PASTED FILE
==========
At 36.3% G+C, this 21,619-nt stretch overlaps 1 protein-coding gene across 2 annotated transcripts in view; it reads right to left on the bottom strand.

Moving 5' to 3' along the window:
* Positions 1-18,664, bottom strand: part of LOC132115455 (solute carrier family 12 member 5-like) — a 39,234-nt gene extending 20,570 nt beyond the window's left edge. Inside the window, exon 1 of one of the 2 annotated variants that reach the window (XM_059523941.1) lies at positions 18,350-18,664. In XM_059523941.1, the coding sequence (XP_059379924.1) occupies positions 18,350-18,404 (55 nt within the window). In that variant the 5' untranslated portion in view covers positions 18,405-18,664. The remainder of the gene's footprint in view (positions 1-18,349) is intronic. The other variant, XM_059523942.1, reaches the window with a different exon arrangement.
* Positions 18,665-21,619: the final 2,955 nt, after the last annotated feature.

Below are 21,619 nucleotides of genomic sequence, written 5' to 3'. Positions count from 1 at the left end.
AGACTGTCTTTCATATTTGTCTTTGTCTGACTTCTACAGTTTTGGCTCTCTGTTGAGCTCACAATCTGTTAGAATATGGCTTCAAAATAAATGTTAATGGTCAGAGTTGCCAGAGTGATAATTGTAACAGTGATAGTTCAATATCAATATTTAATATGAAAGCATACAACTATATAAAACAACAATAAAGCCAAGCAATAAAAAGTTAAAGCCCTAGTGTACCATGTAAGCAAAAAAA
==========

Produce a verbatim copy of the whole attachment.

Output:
At 36.3% G+C, this 21,619-nt stretch overlaps 1 protein-coding gene across 2 annotated transcripts in view; it reads right to left on the bottom strand.

Moving 5' to 3' along the window:
* Positions 1-18,664, bottom strand: part of LOC132115455 (solute carrier family 12 member 5-like) — a 39,234-nt gene extending 20,570 nt beyond the window's left edge. Inside the window, exon 1 of one of the 2 annotated variants that reach the window (XM_059523941.1) lies at positions 18,350-18,664. In XM_059523941.1, the coding sequence (XP_059379924.1) occupies positions 18,350-18,404 (55 nt within the window). In that variant the 5' untranslated portion in view covers positions 18,405-18,664. The remainder of the gene's footprint in view (positions 1-18,349) is intronic. The other variant, XM_059523942.1, reaches the window with a different exon arrangement.
* Positions 18,665-21,619: the final 2,955 nt, after the last annotated feature.

Below are 21,619 nucleotides of genomic sequence, written 5' to 3'. Positions count from 1 at the left end.
AGACTGTCTTTCATATTTGTCTTTGTCTGACTTCTACAGTTTTGGCTCTCTGTTGAGCTCACAATCTGTTAGAATATGGCTTCAAAATAAATGTTAATGGTCAGAGTTGCCAGAGTGATAATTGTAACAGTGATAGTTCAATATCAATATTTAATATGAAAGCATACAACTATATAAAACAACAATAAAGCCAAGCAATAAAAAGTTAAAGCCCTAGTGTACCATGTAAGCAAAAAAA